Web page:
QUESTION:  Mr. Secretary, I’m just wondering if this document should be considered a proposal from President Biden to President Putin.  And if you can also shine a little bit of light on President Biden’s role in crafting this message.

SECRETARY BLINKEN:  Sure.  Kylie, again, the document that we’ve shared with Russia today is – does a few things.

First and foremost, it states very clearly the principles that we’re committed to and that we will defend one way or the other.

Second, it lays out our own concerns and allied concerns about actions that Russia has taken, is taking, not just with regard to Ukraine but more broadly in the European theater, that we believe undermine security.

Third, it addresses concerns that Russia raised in the document that it provided to us a couple of weeks ago.

And finally, it suggests areas where, based on reciprocity, we believe we could advance our collective security, again in ways that address our concerns and in ways that address some of Russia’s concerns.  That’s what this does.  This – it’s not a formal negotiating document.  It’s not explicit proposals.  It lays out the areas and some ideas of how we can – together, if they’re serious – advance collective security.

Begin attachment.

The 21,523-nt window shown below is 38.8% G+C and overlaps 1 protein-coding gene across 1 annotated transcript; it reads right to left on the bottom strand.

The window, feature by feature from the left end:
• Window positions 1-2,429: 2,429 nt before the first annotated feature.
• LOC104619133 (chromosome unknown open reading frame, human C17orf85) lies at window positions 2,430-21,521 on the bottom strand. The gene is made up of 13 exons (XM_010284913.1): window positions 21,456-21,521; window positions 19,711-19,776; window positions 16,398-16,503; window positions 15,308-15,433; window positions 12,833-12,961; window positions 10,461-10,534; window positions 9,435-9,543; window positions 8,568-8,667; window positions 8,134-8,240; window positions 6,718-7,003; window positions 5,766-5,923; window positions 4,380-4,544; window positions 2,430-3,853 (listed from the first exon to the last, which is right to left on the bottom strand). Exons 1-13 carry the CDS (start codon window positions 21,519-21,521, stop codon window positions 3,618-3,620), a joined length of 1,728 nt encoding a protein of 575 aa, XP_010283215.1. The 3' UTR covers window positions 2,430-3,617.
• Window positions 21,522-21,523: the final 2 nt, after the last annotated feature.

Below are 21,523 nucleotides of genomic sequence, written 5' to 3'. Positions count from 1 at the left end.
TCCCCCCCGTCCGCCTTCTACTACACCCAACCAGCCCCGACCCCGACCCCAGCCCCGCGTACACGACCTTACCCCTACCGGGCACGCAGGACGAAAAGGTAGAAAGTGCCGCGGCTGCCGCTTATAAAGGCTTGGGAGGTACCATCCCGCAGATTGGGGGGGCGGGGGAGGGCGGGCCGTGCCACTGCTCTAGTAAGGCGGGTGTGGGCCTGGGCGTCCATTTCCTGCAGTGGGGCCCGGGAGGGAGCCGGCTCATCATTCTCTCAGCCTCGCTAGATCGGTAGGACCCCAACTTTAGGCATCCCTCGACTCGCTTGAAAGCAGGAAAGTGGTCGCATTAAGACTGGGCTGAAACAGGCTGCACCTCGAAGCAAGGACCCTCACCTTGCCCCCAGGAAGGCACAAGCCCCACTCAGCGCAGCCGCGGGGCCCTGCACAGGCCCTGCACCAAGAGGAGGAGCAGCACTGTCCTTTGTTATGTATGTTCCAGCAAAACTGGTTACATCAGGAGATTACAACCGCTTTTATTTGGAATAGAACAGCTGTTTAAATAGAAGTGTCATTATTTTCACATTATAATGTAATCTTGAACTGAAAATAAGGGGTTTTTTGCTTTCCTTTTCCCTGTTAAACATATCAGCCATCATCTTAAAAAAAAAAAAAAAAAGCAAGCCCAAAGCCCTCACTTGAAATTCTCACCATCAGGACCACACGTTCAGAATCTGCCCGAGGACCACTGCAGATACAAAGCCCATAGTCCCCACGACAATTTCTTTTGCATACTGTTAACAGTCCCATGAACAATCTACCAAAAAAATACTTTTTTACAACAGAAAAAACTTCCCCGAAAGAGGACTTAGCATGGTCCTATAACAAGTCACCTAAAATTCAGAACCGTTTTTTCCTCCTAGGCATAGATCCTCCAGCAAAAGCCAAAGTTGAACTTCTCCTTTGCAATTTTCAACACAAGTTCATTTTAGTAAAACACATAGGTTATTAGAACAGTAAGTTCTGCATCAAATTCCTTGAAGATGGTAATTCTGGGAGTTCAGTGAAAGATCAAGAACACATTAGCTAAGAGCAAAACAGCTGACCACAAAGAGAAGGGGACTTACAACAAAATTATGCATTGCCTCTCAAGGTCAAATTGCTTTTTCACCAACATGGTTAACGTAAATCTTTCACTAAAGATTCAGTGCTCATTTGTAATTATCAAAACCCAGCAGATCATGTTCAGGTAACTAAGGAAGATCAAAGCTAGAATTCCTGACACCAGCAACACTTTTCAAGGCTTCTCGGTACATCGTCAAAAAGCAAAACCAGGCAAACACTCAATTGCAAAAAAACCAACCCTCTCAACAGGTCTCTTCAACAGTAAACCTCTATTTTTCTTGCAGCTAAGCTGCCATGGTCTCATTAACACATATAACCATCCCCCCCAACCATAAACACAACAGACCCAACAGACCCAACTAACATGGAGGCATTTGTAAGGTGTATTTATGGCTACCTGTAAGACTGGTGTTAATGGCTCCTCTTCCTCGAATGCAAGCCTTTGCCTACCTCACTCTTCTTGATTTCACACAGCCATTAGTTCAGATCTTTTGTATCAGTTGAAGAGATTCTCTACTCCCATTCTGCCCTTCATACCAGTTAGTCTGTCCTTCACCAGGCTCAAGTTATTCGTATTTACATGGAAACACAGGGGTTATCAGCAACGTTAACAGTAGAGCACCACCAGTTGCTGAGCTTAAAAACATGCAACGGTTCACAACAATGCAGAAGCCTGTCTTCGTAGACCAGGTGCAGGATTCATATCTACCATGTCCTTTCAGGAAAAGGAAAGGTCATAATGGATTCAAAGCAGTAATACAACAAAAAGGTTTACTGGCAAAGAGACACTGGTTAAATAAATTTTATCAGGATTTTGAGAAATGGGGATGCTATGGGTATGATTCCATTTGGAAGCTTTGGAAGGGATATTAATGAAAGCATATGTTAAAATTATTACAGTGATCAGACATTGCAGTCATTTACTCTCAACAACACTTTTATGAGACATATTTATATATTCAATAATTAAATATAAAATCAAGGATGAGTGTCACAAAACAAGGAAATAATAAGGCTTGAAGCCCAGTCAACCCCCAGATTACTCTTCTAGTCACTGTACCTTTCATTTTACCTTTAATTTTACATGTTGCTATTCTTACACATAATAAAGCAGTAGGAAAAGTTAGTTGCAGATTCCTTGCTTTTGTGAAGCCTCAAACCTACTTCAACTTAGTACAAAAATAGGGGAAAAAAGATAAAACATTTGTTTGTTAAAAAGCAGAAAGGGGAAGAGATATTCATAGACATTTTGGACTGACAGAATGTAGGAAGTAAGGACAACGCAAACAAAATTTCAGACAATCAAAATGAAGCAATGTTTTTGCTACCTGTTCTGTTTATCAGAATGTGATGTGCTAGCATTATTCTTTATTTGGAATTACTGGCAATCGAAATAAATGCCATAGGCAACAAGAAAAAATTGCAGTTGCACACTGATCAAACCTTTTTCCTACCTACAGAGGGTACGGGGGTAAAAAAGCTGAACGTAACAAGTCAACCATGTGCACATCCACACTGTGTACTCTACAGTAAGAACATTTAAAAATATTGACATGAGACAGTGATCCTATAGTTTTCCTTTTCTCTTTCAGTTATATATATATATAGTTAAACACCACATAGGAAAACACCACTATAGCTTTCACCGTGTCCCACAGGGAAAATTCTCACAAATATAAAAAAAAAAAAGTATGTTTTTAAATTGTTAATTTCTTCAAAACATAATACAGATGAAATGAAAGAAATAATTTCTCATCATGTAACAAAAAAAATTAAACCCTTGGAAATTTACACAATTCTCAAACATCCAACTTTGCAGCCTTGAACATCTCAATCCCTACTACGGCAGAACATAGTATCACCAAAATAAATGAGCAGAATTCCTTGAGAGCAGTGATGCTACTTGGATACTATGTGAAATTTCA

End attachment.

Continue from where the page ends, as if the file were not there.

President Biden was intimately involved in this document.  We’ve reviewed it with him repeatedly over the last weeks, just as we were getting, as you know, comments, input, ideas from allies and partners.  It was vital that we work on this document even though it goes to bilateral matters, and what NATO is providing presumably goes to the – some broader issues that involve NATO and Russia.  But allies and partners were intimately involved as well.  And we took on board many of the comments they’ve made and integrated them into the document.  But the President has been deeply involved in this from the get-go reviewing various drafts of the proposal, making his own edits, and of course blessing the final document that was delivered to Russia today.

MR PRICE:  Thank you.

QUESTION:  And just to follow-up on that, given that Biden himself, U.S. Biden administration officials have said a invasion is potentially imminent, the stakes are incredibly high here, and you guys have also said that Putin is the decision maker.

SECRETARY BLINKEN:  Mm-hmm.

QUESTION:  So why not address this directly to him given the situation you’re facing right now?